(Stanimirović and Tasic, 2009), most popular frameworks currently do not have sufficient support for sparse operations. However, there is active development for possible solutions (Liu et al., 2015; Han et al., 2016; Elsen et al., 2019). This paper compares and improves several unstructured pruning techniques. The main contributions of this paper are to:

  • verify that the stabilized lottery ticket hypothesis (Frankle et al., 2019) performs similar to magnitude pruning Narang et al. (2017) on the transformer architecture (Vaswani et al., 2017) with 60M parameters up to a sparsity of 85%, while magnitude pruning is superior for higher sparsity levels.

  • demonstrate significant improvements for high sparsity levels over magnitude pruning by using it in combination with the lottery ticket hypothesis.

  • confirm that the signs of the initial parameters are more important than the specific values to which they are reset, even for large networks like the transformer.

  • show that magnitude pruning cannot be used to find winning lottery tickets, i.e., the final mask reached using magnitude pruning is no indicator for which initial weights are most important.

2 Related Work

Han et al. (2015) propose the idea of pruning weights with a low magnitude to remove connections that have little impact on the trained model. Narang et al. (2017) incorporate the pruning into the main training phase by slowly pruning parameters during the training, instead of performing one big pruning step at the end. Zhu and Gupta (2018) provide an implementation for magnitude pruning in networks designed using the tensor2tensor software (Vaswani et al., 2018).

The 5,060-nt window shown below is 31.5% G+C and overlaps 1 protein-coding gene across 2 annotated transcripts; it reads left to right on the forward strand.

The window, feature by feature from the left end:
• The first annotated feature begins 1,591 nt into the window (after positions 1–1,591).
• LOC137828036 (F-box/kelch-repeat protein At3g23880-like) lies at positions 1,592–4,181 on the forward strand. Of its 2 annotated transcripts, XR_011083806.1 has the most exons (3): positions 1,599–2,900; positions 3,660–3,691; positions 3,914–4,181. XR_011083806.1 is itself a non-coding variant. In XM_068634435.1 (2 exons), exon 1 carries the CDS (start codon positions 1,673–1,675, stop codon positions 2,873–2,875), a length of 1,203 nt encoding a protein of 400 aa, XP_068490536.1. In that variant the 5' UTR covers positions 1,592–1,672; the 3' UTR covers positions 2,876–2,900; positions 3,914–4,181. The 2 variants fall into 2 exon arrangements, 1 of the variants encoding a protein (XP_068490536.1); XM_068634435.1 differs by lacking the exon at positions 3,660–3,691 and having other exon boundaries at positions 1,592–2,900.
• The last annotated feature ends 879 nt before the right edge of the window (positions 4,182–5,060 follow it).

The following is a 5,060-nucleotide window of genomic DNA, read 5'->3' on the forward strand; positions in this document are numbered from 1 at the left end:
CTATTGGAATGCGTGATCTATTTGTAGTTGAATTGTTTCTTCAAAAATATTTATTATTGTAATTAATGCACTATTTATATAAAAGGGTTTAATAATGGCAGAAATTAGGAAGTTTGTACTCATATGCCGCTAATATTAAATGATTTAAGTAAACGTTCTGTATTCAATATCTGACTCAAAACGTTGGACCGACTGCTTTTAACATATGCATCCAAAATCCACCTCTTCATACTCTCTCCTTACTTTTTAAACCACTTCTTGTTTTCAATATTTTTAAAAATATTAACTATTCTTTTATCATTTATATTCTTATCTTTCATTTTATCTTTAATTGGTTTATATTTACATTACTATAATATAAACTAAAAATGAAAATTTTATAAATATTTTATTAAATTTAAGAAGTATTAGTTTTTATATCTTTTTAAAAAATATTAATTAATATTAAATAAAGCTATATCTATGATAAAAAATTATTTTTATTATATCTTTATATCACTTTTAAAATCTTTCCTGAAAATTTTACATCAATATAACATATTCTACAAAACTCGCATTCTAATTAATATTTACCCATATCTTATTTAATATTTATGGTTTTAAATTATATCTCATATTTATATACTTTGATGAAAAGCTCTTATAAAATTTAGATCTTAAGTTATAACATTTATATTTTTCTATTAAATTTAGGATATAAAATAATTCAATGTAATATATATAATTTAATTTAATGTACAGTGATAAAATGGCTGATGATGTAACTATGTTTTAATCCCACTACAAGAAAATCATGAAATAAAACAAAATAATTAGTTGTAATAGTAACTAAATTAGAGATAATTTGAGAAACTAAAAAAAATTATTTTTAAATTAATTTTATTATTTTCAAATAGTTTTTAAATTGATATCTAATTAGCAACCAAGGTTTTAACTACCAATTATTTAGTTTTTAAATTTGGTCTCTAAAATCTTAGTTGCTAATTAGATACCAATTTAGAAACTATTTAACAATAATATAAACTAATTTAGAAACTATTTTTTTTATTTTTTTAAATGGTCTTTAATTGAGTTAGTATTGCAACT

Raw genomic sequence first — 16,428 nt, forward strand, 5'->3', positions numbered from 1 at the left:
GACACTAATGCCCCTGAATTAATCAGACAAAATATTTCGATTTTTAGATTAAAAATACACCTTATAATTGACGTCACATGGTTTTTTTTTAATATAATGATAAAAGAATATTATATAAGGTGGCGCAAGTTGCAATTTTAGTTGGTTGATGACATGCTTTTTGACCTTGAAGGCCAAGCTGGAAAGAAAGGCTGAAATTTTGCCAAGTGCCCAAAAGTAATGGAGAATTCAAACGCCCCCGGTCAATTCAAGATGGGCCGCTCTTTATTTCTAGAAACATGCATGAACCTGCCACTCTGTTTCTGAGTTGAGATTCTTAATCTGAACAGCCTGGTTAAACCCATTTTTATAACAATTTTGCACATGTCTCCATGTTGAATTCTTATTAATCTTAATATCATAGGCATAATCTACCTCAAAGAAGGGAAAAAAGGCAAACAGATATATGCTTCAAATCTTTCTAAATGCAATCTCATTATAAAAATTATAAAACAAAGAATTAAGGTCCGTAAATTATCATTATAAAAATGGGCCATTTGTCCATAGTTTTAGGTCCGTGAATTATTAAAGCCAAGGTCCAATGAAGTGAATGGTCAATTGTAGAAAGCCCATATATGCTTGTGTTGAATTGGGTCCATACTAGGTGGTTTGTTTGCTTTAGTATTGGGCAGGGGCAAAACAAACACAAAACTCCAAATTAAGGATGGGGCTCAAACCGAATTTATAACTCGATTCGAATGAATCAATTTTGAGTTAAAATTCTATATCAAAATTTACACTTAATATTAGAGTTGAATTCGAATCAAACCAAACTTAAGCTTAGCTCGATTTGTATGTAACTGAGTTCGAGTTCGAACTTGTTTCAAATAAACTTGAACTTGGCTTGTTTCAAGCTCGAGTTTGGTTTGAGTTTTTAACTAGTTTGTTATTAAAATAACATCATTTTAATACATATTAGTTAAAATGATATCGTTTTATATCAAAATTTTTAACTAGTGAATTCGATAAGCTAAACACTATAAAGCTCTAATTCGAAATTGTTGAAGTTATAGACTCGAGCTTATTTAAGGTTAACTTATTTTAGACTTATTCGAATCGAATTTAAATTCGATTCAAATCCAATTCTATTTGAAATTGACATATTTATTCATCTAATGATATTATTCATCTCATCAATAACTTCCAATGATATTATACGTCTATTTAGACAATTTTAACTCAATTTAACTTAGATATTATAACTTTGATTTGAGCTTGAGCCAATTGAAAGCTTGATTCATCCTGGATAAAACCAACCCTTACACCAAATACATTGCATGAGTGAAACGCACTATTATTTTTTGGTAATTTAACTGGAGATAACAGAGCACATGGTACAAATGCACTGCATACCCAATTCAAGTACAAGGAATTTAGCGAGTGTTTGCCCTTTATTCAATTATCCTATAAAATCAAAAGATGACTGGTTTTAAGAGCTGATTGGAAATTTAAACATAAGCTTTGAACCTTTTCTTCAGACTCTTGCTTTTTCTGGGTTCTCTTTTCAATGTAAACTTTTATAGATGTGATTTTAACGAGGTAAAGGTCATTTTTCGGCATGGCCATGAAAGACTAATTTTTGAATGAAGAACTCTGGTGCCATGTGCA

Frankle and Carbin (2018) propose the lottery ticket hypothesis, which states that dense networks contain sparse sub-networks that can be trained to perform as good as the original dense model. They find such sparse sub-networks in small architectures and simple image recognition tasks and show that these sub-networks might train faster and even outperform the original network. For larger models, Frankle et al. (2019) propose to search for the sparse sub-network not directly after the initialization phase, but after only a few training iterations. Using this adapted setup, they are able to successfully prune networks having up to 20M parameters. They also relax the requirement for lottery tickets so that they only have to beat randomly initialized models with the same sparsity level.